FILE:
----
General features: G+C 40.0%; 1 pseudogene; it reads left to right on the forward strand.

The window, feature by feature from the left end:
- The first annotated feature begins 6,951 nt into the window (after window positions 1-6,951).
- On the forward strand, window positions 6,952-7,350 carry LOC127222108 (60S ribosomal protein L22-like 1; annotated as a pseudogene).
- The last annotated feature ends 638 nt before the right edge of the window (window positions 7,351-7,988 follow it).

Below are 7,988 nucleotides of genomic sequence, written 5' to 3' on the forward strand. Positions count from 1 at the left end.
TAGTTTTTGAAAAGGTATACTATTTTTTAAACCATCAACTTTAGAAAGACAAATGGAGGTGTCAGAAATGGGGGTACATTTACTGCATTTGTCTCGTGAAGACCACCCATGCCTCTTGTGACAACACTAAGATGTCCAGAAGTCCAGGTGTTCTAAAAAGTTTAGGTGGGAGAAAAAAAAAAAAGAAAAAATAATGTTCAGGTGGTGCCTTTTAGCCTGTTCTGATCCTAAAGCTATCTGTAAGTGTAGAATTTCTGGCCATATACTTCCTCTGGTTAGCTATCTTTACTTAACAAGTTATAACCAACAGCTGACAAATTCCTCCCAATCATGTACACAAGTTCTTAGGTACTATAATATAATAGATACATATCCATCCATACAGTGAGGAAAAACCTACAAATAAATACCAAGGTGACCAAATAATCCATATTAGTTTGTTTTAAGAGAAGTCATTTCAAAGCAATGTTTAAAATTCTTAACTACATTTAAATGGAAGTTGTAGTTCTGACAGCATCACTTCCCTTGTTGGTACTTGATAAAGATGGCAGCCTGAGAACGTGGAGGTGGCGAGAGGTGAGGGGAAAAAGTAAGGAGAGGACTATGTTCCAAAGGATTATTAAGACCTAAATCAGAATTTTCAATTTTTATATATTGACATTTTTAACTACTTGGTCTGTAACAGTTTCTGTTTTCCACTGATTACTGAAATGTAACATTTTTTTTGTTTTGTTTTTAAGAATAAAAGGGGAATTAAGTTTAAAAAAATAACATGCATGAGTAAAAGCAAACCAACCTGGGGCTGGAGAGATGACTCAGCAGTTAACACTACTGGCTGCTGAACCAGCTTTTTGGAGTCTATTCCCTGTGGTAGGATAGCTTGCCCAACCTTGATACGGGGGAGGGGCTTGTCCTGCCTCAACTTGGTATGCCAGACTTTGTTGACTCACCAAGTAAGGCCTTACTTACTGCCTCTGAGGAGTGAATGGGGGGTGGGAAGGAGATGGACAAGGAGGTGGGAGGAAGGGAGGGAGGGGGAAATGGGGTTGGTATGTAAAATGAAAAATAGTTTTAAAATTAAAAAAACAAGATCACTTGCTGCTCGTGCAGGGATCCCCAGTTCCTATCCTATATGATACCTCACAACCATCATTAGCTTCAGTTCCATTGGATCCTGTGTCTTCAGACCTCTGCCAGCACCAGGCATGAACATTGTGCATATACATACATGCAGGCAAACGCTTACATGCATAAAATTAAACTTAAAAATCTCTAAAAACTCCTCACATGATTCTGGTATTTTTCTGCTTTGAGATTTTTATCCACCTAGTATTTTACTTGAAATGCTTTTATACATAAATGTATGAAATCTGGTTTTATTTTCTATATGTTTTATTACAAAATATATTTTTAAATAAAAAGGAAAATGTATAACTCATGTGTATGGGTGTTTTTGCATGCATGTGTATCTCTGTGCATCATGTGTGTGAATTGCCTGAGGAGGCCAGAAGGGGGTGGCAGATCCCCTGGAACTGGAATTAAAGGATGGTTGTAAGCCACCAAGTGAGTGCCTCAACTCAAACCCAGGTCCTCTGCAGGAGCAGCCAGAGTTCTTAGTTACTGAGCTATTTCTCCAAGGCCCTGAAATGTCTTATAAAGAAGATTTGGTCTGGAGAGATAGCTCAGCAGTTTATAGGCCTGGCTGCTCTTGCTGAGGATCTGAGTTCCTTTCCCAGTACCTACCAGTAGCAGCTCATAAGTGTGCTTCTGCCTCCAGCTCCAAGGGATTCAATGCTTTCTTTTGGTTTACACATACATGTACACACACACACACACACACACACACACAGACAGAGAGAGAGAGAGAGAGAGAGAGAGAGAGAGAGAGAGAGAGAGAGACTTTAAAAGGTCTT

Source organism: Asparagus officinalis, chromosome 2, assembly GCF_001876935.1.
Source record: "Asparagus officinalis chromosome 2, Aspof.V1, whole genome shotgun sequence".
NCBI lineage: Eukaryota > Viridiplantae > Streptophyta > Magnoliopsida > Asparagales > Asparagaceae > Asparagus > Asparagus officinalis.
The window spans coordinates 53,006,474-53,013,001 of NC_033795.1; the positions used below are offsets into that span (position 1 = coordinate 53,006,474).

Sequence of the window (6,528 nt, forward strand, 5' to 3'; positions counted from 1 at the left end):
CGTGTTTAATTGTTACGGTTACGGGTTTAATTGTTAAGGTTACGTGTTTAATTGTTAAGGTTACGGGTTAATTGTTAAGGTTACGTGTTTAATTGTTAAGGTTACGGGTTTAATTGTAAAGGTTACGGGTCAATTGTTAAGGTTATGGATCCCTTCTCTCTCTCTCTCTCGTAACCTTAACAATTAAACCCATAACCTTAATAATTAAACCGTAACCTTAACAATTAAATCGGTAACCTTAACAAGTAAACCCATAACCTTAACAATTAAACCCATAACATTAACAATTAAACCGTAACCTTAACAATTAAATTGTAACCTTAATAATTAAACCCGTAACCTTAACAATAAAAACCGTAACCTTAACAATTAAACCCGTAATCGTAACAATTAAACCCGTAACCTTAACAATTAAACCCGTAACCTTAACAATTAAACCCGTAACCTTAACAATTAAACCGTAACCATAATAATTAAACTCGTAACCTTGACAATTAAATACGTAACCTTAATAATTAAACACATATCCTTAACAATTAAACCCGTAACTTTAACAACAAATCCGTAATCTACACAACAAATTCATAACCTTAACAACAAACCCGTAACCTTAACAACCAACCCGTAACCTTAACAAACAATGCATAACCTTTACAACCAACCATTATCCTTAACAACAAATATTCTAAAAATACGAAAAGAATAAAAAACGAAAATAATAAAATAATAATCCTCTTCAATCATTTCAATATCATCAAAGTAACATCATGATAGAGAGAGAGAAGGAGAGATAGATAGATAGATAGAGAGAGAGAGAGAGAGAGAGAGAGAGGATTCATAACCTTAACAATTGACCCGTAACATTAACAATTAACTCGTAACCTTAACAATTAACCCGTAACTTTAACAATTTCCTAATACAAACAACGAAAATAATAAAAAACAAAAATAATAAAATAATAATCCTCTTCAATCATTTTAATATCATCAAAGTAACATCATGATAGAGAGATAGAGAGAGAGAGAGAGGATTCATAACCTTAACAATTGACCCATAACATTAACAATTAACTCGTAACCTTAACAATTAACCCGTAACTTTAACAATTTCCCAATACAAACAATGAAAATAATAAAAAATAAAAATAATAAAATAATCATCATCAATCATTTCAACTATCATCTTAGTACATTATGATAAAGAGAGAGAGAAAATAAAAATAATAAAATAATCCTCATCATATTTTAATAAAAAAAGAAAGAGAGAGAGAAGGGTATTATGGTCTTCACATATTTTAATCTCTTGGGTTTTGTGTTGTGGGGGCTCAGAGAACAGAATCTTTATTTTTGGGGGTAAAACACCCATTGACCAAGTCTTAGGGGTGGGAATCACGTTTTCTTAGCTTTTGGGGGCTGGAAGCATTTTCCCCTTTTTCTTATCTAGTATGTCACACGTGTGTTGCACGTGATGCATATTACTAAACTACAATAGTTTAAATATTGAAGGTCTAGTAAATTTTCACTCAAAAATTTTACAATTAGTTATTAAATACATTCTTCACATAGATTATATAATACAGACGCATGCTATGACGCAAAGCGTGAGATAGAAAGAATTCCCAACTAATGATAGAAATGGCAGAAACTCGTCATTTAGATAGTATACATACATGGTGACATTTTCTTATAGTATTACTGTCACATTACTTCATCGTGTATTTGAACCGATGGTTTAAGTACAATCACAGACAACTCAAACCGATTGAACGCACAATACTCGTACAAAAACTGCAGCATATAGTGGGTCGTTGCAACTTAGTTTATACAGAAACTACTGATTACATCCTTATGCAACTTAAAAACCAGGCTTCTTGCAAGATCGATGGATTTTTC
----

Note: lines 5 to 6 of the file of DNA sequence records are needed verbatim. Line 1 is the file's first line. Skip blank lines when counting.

- The last annotated feature ends 638 nt before the right edge of the window (window positions 7,351-7,988 follow it).

Below are 7,988 nucleotides of genomic sequence, written 5' to 3' on the forward strand. Positions count from 1 at the left end.